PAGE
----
On 24 February 2022, Russia launched a military offensive in Ukraine which resulted in a large amount of displacement of people internally and across international borders. Since the beginning of the full-scale war, more than 958,232 people have crossed the border from Ukraine into Moldova, and as of mid-October 2023, over 111,000 Ukrainian refugees were still in Moldova, according to the United Nations High Commissioner for Refugees (UNHCR). This crisis adds to the ongoing difficulties facing Moldova, where nearly a quarter of the population lives below the national poverty line.
The economic fallout from the COVID-19 pandemic, together with the energy crisis, inflation, and the absence of dependable and high-quality services, has brought the hard economic condition for the people of Moldova.
Moldova’s development is hindered by the ongoing conflict over the Russian-backed region of Transnistria, which has been frozen since the collapse of the Soviet Union in 1991, and by persistent inequalities between the many diasporas living in the country.
To ensure appropriate accommodation for refugees and vulnerable Moldovans in the medium term, Acted, as part of the EU-funded PLACE consortium, has launched a cash for rent assistance programme.
Andrii and Yulia came to Moldova from a town called Mohyliv-Podilskyi located in Vinnytsia oblast, in Ukraine. Andrii worked as a sales manager for building materials, Yulia studied accountancy and worked as a pharmacy assistant, and together they raised two children – a son and a daughter. Both children were going to school, the family had its own house and was renovating it.
We never thought anything could change. But then the war began. We didn't leave immediately because there were no active military operations in our town. As soon as the rockets were fired nearby, I decided it was time to leave. We came to Moldova only for safety. We chose Moldova because it is close to our home and our mentality. We feel at home here.
Upon arrival in Moldova, the family was lodged in a refugee accommodation centre located in the Floresti raion of Moldova. There, they made new friends and started to plan their stay in Moldova. However, after a while, representatives from the government came and announced the closure of the centre. At the same time, an Acted staff member came to the centre to talk about the financial assistance programme for six months’ rent.
At the beginning, joining the programme was scary because we didn't know how it would work. We were unsure if we could become participants and find a place to live. Also, we were unsure which city to search in.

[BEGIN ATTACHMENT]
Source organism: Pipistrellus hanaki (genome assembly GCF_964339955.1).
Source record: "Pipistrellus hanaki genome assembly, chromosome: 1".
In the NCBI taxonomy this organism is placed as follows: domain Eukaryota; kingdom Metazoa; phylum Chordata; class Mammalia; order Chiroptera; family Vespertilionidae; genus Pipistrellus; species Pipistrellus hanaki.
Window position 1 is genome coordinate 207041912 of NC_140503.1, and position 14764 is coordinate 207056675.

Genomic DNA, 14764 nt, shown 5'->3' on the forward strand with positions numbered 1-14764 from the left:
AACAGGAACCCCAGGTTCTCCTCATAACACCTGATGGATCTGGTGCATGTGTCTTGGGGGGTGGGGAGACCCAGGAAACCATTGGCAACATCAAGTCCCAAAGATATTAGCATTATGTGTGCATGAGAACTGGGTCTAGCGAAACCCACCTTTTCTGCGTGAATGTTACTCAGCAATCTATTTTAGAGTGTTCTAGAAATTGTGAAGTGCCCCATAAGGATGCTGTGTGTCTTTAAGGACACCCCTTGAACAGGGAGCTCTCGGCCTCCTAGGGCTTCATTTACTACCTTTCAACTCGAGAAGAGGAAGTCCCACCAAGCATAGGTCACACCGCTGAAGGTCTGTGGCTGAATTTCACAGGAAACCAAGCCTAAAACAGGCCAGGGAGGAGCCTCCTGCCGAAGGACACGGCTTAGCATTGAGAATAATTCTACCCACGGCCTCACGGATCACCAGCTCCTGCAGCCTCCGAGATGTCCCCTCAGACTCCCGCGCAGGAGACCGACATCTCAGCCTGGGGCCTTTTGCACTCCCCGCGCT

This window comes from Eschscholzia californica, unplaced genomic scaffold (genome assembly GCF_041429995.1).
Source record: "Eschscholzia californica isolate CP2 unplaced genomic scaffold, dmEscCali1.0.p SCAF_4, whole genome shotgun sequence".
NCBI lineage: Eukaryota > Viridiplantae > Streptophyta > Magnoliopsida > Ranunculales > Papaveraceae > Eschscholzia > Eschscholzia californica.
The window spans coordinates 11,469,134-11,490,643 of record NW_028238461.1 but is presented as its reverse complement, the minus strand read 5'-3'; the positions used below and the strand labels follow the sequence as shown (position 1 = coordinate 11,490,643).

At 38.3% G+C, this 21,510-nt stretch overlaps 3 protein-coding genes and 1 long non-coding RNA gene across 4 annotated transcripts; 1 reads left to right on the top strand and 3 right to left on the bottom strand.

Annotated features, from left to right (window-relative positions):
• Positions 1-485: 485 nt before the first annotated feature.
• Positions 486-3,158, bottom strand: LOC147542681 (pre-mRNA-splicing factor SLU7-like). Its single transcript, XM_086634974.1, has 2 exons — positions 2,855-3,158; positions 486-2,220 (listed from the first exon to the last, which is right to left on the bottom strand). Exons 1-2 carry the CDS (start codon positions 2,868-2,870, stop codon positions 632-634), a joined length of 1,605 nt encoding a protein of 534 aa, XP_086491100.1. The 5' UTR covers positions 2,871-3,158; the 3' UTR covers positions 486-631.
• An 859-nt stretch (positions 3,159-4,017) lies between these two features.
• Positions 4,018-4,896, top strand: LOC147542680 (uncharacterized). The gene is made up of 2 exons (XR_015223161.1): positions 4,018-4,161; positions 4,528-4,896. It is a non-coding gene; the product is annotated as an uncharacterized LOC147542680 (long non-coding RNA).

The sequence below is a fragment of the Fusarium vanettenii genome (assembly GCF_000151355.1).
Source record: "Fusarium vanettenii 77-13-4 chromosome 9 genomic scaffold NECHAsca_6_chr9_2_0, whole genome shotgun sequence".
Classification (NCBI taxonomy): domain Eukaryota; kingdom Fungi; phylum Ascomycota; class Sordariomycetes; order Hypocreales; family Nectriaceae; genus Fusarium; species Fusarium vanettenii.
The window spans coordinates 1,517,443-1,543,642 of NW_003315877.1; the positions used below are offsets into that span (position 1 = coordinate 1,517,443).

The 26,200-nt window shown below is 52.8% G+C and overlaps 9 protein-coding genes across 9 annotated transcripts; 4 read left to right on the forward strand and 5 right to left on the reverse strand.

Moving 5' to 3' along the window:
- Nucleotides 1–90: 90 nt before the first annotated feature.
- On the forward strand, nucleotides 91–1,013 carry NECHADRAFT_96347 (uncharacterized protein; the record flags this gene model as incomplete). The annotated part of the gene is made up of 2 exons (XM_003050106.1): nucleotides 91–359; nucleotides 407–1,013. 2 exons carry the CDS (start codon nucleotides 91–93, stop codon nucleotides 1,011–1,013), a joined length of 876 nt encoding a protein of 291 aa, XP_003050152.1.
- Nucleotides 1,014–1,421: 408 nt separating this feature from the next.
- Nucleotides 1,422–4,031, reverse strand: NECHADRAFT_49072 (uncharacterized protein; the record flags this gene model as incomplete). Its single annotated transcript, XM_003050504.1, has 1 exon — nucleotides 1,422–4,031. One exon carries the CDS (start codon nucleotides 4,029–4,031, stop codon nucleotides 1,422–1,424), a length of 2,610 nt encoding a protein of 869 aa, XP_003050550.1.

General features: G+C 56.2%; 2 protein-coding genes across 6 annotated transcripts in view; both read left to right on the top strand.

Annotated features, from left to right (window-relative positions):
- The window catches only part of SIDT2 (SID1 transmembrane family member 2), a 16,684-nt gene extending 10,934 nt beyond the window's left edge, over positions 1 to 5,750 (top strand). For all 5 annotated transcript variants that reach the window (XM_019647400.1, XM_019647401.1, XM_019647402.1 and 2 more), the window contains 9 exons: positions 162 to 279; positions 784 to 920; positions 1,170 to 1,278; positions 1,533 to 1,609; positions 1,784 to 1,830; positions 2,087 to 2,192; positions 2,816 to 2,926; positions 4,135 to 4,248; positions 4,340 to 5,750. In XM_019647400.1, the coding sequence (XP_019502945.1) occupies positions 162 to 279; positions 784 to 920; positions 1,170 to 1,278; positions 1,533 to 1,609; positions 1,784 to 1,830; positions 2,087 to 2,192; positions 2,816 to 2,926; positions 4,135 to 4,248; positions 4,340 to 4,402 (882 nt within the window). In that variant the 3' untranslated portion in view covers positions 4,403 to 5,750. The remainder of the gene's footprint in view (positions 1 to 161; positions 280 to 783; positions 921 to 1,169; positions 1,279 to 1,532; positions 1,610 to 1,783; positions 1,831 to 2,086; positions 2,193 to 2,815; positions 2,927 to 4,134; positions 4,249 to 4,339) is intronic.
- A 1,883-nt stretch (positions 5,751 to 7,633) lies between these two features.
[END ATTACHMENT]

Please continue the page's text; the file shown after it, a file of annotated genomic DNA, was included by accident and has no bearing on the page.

At first the family wanted to find a flat in the capital Chisinau, but later they heard that a more comfortable city for Ukrainians would be Balti, the second most populated city in Moldova, located in the north of the country. It is smaller than Chisinau and has a larger Russian-speaking population.
We had no problem finding a flat. We had several options and the first one we looked at became our new home. Other people have problems - some of the owners do not want to rent flats to Ukrainians, and some others do not want to sign a rental contract. Fortunately for us, there were no such problems, and we found a flat very quickly.
There is money set aside in this programme for relocation. Julia and Andrii’s family was allocated funds and within a day were able to move from the refugee centre to a new flat.
Immediately after moving in, Andrii started looking for a job and a week later found one at a cable factory. Now he is undergoing a probationary period. As for Yulia, she is participating in an accounting training course and plans to look for a job afterwards. The children also like Balti – they have made new friends and are learning English with a tutor.
Moving to the city has given us new opportunities.
In Balti, we can integrate faster. Here we feel that life goes on. At the centre we just sat around, but here, the children have a place to go and walk around safely. The project helped us a lot, we got back on track, we started to live like before.
Thanks to the financial support of the European Union and the assistance of Acted, Julia and Andrii are able to save money for a six-month period. This helps them to improve their housing, employment opportunities, access to health care, education, and other services.